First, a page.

In some sense its nice when the lot you picked out of an auction turns out to be the top lot. That’s from an observer’s point only, however. Had I been bidding on the sterling silver two-handled presentation bowl with an inscription to Maestro Arturo Toscanini, I wouldn’t have been so excited to see the price climb out of the $4,000-$6,000 estimate range to reach $28,125 (including buyer’s premium).
That’s what the 1921 bowl brought at Doyle in New York today, however. More than 80 lots of property from the Collection of Arturo Toscanini met the hammer after being consigned by the the Estate of his Grandson, Walfredo Toscanini (the Maestro died in 1957).
Auction totals brought just under $200,000 against an estimate of $94,480-149,670.
Born in Parma, Italy, Toscanini was one of the world’s most prominent conductors of the 20th century. During his lifetime, he was music director at Milan’s La Scala, New York’s Metropolitan Opera and Philharmonic Orchestra, and finally, the first music director of the NBC Symphony Orchestra. Generations of Americans were introduced to classical music through his radio and television broadcasts and numerous recordings.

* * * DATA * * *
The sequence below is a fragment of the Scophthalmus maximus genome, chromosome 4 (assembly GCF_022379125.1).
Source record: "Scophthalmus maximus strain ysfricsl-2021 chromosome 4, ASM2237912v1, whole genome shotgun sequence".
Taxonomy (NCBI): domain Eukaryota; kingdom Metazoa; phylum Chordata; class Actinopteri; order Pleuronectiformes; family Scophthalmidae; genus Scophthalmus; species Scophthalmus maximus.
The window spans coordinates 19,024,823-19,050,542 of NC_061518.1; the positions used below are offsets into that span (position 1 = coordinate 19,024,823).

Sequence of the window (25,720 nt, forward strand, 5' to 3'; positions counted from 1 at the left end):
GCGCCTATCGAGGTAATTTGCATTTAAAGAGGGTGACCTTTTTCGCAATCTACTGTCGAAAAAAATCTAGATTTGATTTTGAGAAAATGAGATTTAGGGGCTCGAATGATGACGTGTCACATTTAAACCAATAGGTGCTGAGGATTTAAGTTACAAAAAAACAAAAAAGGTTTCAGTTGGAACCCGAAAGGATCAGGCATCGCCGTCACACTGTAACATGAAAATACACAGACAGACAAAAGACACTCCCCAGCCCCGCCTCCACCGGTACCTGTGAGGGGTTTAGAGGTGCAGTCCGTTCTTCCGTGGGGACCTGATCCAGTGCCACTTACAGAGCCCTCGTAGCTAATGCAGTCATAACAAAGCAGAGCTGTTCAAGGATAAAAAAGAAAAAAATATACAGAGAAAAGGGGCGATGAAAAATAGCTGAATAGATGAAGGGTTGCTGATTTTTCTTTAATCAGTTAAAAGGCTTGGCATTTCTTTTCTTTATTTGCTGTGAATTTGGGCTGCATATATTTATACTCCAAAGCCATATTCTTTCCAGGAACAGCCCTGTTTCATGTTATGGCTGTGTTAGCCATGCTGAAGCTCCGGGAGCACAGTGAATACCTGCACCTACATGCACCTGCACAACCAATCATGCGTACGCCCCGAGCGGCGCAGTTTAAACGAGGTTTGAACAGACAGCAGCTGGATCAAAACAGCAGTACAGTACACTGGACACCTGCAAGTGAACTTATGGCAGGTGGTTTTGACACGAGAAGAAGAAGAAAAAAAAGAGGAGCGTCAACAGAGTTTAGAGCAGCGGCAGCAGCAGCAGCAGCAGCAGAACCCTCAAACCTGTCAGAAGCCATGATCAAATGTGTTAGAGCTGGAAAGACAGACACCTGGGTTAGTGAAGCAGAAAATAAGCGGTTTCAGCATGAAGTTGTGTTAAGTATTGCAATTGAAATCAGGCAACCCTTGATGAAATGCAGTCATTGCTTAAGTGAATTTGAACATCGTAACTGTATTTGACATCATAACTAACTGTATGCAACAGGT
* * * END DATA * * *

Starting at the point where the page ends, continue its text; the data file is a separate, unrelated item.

Whiting Sterling Silver Two-Handled Presentation Bowl Bearing inscription to Maestro Arturo Toscanini, 1921. Height 13 1/2 inches (34.3 cm), width 20 1/2 inches (52.1 cm), approximately 136 ounces. Doyle Auctions.
Offered consecutively, a pair of sterling candelabra sold for $111,600 against an estimate of $60,000-$80,000; followed by a pair of silver bowls that were bid to $134,000 – more than twice the high estimate of $60,000. All four pieces exhibited the impeccable artistry for which antique Tiffany silver is so renowned. Continue Reading »